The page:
George Washington University political science professor Nathan Brown said the Muslim Brotherhood presents a political and diplomatic challenge, but not a security threat.
"This sort of allegation takes that legitimate discussion about what American policy toward Egypt should be and transforms it into some sort of bizarre witch hunt within the U.S. government," Brown said.
Ellison said Bachmann should provide proof of allegations about him and other Muslims in the federal government. But he doesn't think she has any.
"She has a pattern of making allegations and then when called upon to prove them, she either switches the subject or says she didn't say that or claims to having been distorted," he said.
Ellison declined to say whether Bachmann should be disciplined for her statements.
Other Republicans in Minnesota's Congressional delegation have been mum about the controversy. U.S. Rep. Erik Paulsen declined an interview request, and U.S. Reps. John Kline and Chip Cravaack did not respond to requests for comment.
This isn't the first time Bachmann has taken aim at other members of Congress. In 2008, Bachmann suggested that Congress and then- Democratic presidential nominee Barack Obama should be investigated for holding anti-American views.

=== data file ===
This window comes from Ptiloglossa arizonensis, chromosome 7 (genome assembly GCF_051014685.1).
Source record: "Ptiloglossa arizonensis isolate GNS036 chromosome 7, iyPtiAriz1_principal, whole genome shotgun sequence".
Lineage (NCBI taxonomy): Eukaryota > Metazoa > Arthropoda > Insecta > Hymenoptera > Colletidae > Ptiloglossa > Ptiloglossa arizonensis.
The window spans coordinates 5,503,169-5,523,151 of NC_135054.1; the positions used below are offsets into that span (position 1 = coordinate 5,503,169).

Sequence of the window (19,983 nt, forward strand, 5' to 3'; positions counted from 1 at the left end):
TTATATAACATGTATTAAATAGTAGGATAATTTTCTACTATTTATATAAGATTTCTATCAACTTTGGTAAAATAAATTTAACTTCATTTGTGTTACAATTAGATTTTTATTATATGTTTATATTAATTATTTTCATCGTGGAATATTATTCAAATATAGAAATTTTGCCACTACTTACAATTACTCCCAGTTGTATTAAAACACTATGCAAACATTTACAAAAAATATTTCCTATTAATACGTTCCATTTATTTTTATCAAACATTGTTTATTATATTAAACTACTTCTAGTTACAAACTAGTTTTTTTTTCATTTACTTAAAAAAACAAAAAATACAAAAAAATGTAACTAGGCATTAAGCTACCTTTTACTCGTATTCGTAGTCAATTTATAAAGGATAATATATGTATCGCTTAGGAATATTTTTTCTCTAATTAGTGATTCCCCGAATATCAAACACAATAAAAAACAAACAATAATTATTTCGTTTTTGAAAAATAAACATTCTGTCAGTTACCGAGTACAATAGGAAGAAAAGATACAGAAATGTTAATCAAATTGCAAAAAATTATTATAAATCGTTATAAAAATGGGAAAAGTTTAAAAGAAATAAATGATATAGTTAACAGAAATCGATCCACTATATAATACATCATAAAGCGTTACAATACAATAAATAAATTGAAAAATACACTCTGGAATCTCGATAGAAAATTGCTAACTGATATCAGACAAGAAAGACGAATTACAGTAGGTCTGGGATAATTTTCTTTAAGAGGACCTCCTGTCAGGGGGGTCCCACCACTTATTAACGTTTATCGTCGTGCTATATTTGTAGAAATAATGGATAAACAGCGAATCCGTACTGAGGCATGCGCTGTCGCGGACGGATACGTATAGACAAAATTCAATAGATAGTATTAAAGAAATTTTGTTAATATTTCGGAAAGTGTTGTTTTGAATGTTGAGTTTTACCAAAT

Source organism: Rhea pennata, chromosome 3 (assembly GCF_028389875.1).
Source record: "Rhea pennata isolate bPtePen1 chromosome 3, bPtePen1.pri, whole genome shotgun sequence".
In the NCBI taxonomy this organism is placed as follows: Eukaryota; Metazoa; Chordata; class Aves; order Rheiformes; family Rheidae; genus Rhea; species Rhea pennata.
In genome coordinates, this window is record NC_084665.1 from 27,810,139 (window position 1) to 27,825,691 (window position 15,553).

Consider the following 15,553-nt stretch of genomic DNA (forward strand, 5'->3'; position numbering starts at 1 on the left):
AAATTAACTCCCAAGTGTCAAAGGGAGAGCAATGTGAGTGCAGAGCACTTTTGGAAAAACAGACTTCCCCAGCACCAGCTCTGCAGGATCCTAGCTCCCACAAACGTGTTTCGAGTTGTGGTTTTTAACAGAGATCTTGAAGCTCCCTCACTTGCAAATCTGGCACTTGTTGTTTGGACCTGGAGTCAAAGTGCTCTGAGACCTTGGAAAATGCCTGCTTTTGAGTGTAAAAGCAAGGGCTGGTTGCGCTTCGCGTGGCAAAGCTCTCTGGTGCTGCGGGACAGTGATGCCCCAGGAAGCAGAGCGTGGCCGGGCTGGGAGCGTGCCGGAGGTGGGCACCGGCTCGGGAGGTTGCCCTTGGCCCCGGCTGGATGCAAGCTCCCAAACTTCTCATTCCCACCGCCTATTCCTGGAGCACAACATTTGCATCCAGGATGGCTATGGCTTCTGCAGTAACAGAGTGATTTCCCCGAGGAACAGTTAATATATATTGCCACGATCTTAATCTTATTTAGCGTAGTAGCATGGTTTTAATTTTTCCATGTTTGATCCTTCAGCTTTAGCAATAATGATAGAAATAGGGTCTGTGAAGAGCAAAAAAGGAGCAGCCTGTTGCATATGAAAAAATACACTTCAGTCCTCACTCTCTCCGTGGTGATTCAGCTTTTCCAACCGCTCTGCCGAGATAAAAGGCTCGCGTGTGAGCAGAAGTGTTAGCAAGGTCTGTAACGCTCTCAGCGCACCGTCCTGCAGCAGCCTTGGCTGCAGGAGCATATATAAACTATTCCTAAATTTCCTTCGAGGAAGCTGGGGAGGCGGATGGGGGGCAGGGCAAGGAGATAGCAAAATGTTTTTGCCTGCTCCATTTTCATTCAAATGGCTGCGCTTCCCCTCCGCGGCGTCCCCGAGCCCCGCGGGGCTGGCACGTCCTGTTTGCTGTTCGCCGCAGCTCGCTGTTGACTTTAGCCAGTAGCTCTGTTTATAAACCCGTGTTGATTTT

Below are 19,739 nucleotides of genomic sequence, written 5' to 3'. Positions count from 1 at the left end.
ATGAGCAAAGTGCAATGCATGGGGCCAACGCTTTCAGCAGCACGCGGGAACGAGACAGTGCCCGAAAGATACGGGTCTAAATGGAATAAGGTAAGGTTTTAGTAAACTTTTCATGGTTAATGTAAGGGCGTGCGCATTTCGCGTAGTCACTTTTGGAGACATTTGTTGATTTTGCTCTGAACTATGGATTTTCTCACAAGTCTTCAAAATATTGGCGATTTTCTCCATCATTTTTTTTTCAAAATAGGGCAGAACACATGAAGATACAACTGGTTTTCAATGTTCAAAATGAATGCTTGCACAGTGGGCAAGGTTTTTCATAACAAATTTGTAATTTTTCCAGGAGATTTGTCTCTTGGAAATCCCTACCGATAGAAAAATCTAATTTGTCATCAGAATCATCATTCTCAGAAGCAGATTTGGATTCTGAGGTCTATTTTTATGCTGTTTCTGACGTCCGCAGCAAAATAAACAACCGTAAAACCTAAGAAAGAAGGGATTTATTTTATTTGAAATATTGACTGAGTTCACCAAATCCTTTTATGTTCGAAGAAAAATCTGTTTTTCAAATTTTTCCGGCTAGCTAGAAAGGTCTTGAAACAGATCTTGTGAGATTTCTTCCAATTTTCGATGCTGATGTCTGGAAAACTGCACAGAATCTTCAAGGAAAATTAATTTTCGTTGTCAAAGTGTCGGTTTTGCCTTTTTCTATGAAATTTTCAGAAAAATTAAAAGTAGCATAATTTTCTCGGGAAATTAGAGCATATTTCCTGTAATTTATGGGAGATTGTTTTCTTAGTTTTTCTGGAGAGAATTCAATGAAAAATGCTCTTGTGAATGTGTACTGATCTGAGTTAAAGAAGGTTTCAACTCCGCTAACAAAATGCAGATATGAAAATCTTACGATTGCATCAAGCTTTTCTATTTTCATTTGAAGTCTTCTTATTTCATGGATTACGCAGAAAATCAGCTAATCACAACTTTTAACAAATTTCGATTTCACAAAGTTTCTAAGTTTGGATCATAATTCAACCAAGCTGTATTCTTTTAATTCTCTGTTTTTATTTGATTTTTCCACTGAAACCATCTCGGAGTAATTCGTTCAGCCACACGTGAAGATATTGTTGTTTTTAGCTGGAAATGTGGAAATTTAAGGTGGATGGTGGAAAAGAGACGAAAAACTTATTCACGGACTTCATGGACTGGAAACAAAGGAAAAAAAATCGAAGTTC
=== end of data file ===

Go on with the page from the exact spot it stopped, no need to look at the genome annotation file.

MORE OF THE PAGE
"I wish the American media would take a great look at the views of the people of Congress and find out if they're pro-America or anti-America," Bachmann said then. "I think people would love to see an expose like that."
Bachmann's controversial comments have made her a polarizing figure on the national stage. She draws the ire of liberals, but her conservative supporters have helped her raise more money than nearly every other member of the U.S. House.
Carleton College political science professor Steven Schier said her comments are fodder for right-wing radio and will help her raise even more money.
"She works conservative talk radio consistently and effectively," Schier said. "She will now be a target for Democrats, but she'll also be able to say that 'I'm being victimized by the media for trying to be serious about Islamic terrorism.' "
Schier said the 6th Congressional District Bachmann represents became even more conservative with redistricting, and it's unlikely the latest fuss over these allegations would change the outcome of this year's election.
Bachmann's DFL opponent, Jim Graves, is making an issue of the controversy. He has sent out fundraising letters saying Bachmann has engaged in a "McCarthy-style witch hunt."
"The people of the 6th District are hard-working people," Graves said. "They get up every day and do the same thing everyone else does. They try to make a living and support their families. This is a real distraction. This isn't doing the people of the 6th District any favors or any good."
Figures released Friday by the Center for Responsive Politics show Bachmann has raised $14.8 million this election cycle, which puts her second nationally among U.S. House members, behind only Speaker Boehner.
Half of the about $500,000 that Graves has to spend came from loans he made to his campaign.
MPR News reporters Brett Neely and Paul Tosto contributed to this report.